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Faculty Senate seeks revision of academic freedom statement amid campus-wide debate

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Faculty Senate seeks revision of academic freedom statement amid campus-wide debate

Richard Kieckhefer, Andrew Koppelman and Laura Beth Nielsen talk on a panel about the implications of academic freedom during Faculty Senate on Wednesday. The academic freedom statement in the Faculty Handbook is up for review this year.

Richard Kieckhefer, Andrew Koppelman and Laura Beth Nielsen talk on a panel about the implications of academic freedom during Faculty Senate on Wednesday. The academic freedom statement in the Faculty Handbook is up for review this year.

Cameron Cook/Daily Senior Staffer

Richard Kieckhefer, Andrew Koppelman and Laura Beth Nielsen talk on a panel about the implications of academic freedom during Faculty Senate on Wednesday. The academic freedom statement in the Faculty Handbook is up for review this year.

Cameron Cook/Daily Senior Staffer

Cameron Cook/Daily Senior Staffer

Richard Kieckhefer, Andrew Koppelman and Laura Beth Nielsen talk on a panel about the implications of academic freedom during Faculty Senate on Wednesday. The academic freedom statement in the Faculty Handbook is up for review this year.

Cameron Cook, Assistant Campus Editor

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Faculty Senate discussed revising the outdated Faculty Handbook statement on academic freedom and its implications at Wednesday’s Faculty Senate meeting.

The academic freedom statement in the handbook is the 1940 statement from the American Association of University Professors with slight amendments from 1970. AAUP has updated its statement since then, said Faculty Senate President Baron Reed, but the University hasn’t done the same.

The revision of the statement would ideally be completed before the end of the academic year, said religious studies Prof. Richard Kieckhefer, the chair of the Faculty Handbook Committee. The committee will take into consideration the discussion, Kieckhefer said, before writing a set of proposals to the Senate to revise the statement. The revision will then be sent to central administrators before the Faculty Handbook can be changed.

However, the language that will be included in the revision is still up for debate.

The current statement says that faculty are “entitled to full freedom in research and in the publication of the results … but research for pecuniary return should be based upon an understanding with the authorities of the institution” and that professors should “be careful not to introduce into their teaching controversial matter which has no relation to their subject.”

Law Prof. Andrew Koppelman, who led a panel with Sociology Prof. Laura Beth Nielsen before an open discussion, said the revised academic freedom statement should include language similar to that used at the University of Chicago. UChicago’s policy states that “a person’s subjective belief that a behavior is hostile” isn’t grounds for administrative intervention.

Koppelman, who said he uses a racial slur in his class to demonstrate the potential negative effects of language — and therefore the importance of free speech — worries that the language the University currently uses puts him at risk of repercussion from the administration. Adopting UChicago’s definition of academic freedom, he added, would protect him from being sanctioned if a student in his class was offended.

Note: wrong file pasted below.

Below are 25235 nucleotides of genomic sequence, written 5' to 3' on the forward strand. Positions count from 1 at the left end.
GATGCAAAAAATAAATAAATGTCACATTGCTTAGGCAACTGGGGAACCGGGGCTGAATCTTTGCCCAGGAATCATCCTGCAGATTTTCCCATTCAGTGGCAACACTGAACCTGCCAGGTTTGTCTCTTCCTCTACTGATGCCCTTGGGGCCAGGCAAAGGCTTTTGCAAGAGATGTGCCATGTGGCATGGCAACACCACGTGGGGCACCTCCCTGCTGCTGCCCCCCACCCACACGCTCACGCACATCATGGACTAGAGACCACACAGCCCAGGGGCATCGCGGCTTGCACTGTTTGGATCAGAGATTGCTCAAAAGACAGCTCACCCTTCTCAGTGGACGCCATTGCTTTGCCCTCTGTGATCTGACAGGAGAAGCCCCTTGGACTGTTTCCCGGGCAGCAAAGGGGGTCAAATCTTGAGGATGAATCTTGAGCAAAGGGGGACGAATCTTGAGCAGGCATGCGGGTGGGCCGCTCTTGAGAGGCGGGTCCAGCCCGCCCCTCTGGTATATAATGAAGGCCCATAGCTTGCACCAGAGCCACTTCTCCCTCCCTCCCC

Though Nielsen supports updating the statement as well, she said she doesn’t want to adopt language from UChicago, and would rather write an entirely new statement that better fits the challenges Northwestern faces and adequately balances protecting students and faculty.

“Our students live here,” she said. “Some speech is not just speech. Some speech is harm, and context matters for figuring that out.”

The definition and implications of academic freedom have been a subject of contentious debate since University administrators decided not to dismiss visiting scholar Satoshi Kanazawa, an evolutionary psychologist whose past work has been criticized as racist and misogynist, despite students’ calls for his removal.

Koppelman said he likes that the University took the position to keep Kanazawa on campus, adding, “if you can throw people off campus for that, no one is safe.”

Though much of the meeting was spent disagreeing on specifics of the implications of changes to the statement, many senators agreed on the benefits of adding provisions in the statement to better protect non-tenure eligible faculty. Non-tenure eligible faculty aren’t included in the 1940 AAUP statement the University currently uses, said Kieckhefer.

However, Faculty Senate should argue that all faculty should be tenure-track, removing the need for extra protections for non-tenure eligible faculty, said Spanish and Portuguese Prof. Jorge Coronado.

“I want to stress how much this isn’t about (non-tenure eligible) faculty being brave,” Coronado said. “If you can be fired, you have a very different relationship to the University than I have.”

Although senators agreed that non-tenure eligible faculty are in need of more protection, Nielsen said, faculty should be more cognizant of how students are being protected by the statement as well.

“The debate is about how protective it needs to be,” she told The Daily. “My question is ‘Protective of whom?’ We need to take into account the ability of students to learn, but all the talk of protection is about ourselves.”

Email: cameroncook@u.northwestern.edu
Twitter: @cam_e_cook

Related Stories:
Old vs. New: Kanazawa controversy spurs discussion on generational gap in defining academic freedom
— Faculty Senate votes to support non-tenure eligible faculty, avoid unionization involvement

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